Don’t stir the pot if you don’t understand the ingredients

The prospect for bigger haircuts on Greek government bonds is in the news, and so too is speculation about the CDS market. With that speculation, unfortunately, comes inaccuracies. Once again we will try to set the record straight — this time regarding an opinion piece in the Wall Street Journal online edition by Athanasios Ladopoulos of Swiss Investment Managers.

The article cites a BIS report that “US creditors own just 5 percent of direct exposure to Greek debt. But they are indirectly exposed to at least 43 percent of such debt through CDSs, which total upwards of €25 billion.”

We honestly do not know where these numbers come from. There’s some US$485 billion of Greek debt outstanding. Five percent would be about US$25 billion. But 43 percent would be nearly US$210 billion!

Now compare this to the data at DTCC, which manages the CDS trade information warehouse that captures more than 98 percent of CDS trade volume. The Gross Notional exposure to Greek government bonds through CDS is $75 billion while the Net Notional exposure is a mere $3.7 billion. Which number to use? If Bank A writes protection on Greece for a client for, say, €25 million, and immediately buys protection from Bank B for the same €25 million, it will have Gross Notional exposure of €25 million and Net Notional exposure of zero. The Net Notional exposure of all the participants in the CDS market is $3.7 billion. This is not netted across participants. The longs are $3.7 billion and the shorts are $3.7 billion.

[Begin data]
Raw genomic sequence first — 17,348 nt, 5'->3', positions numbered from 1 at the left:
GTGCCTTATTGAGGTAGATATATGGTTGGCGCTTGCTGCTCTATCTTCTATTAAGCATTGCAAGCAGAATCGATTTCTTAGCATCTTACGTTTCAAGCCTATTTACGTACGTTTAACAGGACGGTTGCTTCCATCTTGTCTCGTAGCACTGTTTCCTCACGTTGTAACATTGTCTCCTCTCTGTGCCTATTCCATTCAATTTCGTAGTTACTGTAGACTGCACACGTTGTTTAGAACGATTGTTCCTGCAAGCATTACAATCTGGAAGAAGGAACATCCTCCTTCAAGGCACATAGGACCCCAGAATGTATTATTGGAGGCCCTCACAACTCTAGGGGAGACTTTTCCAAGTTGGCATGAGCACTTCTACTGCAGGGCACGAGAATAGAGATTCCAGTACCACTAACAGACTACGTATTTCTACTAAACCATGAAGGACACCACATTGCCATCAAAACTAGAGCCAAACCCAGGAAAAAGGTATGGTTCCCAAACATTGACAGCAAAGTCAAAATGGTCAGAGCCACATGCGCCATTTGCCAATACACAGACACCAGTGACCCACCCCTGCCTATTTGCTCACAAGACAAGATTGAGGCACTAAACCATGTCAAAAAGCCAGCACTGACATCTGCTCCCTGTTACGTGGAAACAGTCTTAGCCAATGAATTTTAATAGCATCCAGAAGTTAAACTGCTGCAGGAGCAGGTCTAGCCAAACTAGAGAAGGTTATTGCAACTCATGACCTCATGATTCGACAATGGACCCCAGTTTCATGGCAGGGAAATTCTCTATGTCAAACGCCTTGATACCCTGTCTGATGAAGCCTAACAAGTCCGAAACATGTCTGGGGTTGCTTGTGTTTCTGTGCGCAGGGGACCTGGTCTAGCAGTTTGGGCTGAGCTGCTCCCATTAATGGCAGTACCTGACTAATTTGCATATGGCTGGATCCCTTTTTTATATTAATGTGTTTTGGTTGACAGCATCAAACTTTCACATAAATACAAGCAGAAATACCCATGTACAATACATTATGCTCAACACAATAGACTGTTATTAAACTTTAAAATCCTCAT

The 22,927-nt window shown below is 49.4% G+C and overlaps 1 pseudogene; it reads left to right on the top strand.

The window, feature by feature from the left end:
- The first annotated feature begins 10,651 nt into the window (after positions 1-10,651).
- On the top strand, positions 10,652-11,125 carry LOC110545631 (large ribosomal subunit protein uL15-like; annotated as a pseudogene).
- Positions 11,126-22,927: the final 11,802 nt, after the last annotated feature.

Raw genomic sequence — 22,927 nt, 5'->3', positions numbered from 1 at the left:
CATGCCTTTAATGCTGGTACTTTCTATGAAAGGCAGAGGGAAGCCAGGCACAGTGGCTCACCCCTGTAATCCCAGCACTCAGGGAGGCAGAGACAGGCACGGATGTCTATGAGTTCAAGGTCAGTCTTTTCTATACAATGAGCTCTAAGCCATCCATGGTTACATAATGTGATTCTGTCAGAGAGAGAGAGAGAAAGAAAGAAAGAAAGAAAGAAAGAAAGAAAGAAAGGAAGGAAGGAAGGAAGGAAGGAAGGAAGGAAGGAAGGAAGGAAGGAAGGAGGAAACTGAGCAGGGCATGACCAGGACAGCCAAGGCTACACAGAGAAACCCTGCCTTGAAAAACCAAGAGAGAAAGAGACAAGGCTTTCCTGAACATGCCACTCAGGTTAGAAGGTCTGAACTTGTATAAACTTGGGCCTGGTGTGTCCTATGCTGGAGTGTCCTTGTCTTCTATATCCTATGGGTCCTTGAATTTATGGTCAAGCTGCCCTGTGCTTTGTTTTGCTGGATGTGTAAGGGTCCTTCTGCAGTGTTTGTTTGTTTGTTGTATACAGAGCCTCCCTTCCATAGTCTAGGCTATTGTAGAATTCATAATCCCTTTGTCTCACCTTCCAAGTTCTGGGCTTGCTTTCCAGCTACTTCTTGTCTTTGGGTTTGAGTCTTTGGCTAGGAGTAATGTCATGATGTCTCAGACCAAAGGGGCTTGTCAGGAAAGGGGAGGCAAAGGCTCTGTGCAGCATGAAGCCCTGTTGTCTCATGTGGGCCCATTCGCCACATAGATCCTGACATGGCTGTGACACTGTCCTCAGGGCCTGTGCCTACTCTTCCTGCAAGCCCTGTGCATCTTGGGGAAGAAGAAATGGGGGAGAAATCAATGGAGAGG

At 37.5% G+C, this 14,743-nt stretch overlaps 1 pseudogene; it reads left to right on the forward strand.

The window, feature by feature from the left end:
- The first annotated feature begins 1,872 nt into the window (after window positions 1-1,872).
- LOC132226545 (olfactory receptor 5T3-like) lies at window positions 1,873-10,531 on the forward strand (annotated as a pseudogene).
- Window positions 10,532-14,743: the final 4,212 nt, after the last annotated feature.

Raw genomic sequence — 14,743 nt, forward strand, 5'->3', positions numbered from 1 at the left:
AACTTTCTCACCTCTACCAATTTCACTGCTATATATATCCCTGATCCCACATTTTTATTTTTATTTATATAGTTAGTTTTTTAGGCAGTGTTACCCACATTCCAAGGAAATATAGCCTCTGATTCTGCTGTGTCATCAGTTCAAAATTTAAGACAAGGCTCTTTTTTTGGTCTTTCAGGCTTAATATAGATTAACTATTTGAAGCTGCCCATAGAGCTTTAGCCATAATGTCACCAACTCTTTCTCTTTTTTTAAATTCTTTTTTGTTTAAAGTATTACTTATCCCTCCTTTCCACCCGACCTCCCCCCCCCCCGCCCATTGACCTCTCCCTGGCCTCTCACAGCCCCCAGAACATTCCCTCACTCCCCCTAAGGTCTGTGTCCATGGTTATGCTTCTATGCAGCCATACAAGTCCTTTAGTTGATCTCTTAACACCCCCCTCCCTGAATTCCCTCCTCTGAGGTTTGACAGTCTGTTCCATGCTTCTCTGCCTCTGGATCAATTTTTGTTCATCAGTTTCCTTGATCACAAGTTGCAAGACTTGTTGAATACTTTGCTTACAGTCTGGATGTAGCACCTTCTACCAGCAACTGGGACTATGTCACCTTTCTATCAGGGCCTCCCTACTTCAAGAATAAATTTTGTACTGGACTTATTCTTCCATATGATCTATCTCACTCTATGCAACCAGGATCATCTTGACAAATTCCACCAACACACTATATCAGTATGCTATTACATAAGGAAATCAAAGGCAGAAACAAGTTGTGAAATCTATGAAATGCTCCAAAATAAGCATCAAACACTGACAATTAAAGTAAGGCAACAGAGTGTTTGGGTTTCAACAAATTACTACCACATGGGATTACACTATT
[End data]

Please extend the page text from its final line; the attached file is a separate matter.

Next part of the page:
Perhaps Mr. Ladopoulos’ use of the word “indirect” refers to the credit risk creditors face if their counterparties default. Mr. Ladopoulos should then have referred to ISDA’s survey results and other literature. CDS counterparty risk is covered by collateral in almost all circumstances. Our most recent margin survey indicated that collateralization covered 93 percent of CDS transactions and the vast majority of collateral was cash.

We hate to see articles that are not completely researched “stir the pot.” there’s too much at stake for people to keep getting this wrong.

One thought on “Don’t stir the pot if you don’t understand the ingredients

  1. This only holds true if the counter party remains solvent after the event occurs. Ahhh if I remember right AIG had a bit of a problem as a “solvent counter party” did they not?

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